- When a player is within two meters of the opponent's goal line. This is an ordinary foul. The only time a player can remain in this position is if they are behind the line of the ball.
- A stop in play. In order to call a time-out a team must have possession of the ball. In regulation time, teams are allowed to call as many as two 60-second timeouts. In overtime, teams are allowed only one timeout, no matter how many periods overtime lasts.
- Official in charge of ensuring fair play throughout a game. There should be two referees, one on each side of the pool, whose responsibilities change with possession and direction of play. The referees' decisions on fouls, scores, possession and other rule infractions are final.
- Lob shot
- A shot on the goal that is lobbed over the field of play, and intended to fly over the hands of the goal keeper and drop under the crossbar.
- When the ball passes completely over the goal line, between the uprights and under the crossbar. One point is awarded to the attacking team, so long as the ball was not punched into the goal and was touched by at least two players after the start, restart or free throw.
- Bounce shot
- An outside water shot executed by throwing the ball at an angle into the water, with sufficient force to make it bounce into the goal. Also called a skip shot.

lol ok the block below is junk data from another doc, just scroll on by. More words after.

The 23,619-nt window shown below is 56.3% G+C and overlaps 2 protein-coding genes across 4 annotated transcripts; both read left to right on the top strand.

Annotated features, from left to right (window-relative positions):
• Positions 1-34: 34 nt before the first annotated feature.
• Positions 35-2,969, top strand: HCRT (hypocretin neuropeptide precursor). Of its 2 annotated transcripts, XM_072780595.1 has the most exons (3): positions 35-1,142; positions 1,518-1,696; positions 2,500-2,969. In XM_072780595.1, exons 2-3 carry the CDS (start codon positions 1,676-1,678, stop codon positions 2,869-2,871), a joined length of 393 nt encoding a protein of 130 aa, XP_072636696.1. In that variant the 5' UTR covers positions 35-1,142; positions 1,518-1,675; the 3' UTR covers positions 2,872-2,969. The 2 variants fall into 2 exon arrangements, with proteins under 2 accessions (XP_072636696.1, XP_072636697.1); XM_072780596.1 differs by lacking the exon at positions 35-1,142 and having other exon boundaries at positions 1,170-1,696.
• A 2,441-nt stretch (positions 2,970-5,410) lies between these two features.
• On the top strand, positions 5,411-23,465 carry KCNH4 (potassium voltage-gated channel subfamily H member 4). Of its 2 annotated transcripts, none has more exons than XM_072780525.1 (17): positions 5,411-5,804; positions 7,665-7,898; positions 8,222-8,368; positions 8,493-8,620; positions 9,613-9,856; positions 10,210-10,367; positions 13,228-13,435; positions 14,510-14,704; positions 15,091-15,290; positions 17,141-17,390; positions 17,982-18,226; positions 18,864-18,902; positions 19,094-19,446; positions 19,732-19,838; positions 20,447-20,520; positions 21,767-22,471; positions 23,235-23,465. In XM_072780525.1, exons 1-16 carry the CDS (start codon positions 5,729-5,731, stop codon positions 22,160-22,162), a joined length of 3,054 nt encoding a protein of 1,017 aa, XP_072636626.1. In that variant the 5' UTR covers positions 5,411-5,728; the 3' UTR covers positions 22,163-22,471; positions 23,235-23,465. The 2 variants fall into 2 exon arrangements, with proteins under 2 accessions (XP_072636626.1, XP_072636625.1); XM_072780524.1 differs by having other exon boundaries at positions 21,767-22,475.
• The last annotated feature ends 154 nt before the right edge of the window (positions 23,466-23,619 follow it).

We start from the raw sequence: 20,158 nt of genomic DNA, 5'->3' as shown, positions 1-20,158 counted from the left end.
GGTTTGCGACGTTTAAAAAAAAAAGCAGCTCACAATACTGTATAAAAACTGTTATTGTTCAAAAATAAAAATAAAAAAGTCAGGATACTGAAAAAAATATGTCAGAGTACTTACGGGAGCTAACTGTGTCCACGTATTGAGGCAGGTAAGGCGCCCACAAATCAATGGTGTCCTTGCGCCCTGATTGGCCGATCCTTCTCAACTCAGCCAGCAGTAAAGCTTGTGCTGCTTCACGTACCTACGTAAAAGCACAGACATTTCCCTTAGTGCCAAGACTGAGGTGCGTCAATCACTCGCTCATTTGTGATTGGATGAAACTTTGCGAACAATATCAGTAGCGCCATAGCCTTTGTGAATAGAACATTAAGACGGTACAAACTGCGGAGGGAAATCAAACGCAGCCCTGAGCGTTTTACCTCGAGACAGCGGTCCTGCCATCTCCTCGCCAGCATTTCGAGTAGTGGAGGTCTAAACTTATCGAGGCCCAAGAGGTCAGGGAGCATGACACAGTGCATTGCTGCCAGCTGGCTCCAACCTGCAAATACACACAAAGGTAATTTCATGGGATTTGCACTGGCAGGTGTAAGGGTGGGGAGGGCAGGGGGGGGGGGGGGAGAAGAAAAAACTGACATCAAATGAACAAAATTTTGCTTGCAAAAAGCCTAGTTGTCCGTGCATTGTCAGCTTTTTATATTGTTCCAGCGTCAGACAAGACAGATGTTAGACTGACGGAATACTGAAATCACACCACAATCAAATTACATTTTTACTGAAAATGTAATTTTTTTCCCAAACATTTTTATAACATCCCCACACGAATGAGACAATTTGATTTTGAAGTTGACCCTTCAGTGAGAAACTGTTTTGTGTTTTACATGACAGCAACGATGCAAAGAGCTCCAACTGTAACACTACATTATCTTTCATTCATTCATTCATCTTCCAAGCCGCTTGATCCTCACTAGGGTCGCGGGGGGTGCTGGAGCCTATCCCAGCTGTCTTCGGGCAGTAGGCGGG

- Red card
- Card shown by the referee to signal that a player (or coach) is ejected from the game for inappropriate conduct. The player or coach must leave the pool deck.
- Yellow card
- Card shown by the referee to warn a player (or coach) that their conduct is inappropriate. Two yellow cards are the equivalent of a red card.
- Corner throw
- A free throw taken at the intersection of the sideline and the 2-meter line. A corner throw is awarded when the ball goes out of bounds at the goal line and was last touched by the goalkeeper.
- Term that describes the advantage for the attacking team that occurs when a player is called for a major foul and ejected for 20 seconds. For the duration of the exclusion, the attacking team, with 6 players in the game, is said to be "man-up," and the defensive team, with 5 players in the game, said to be "man-down." The situation is also described as a power play or extra-man situation.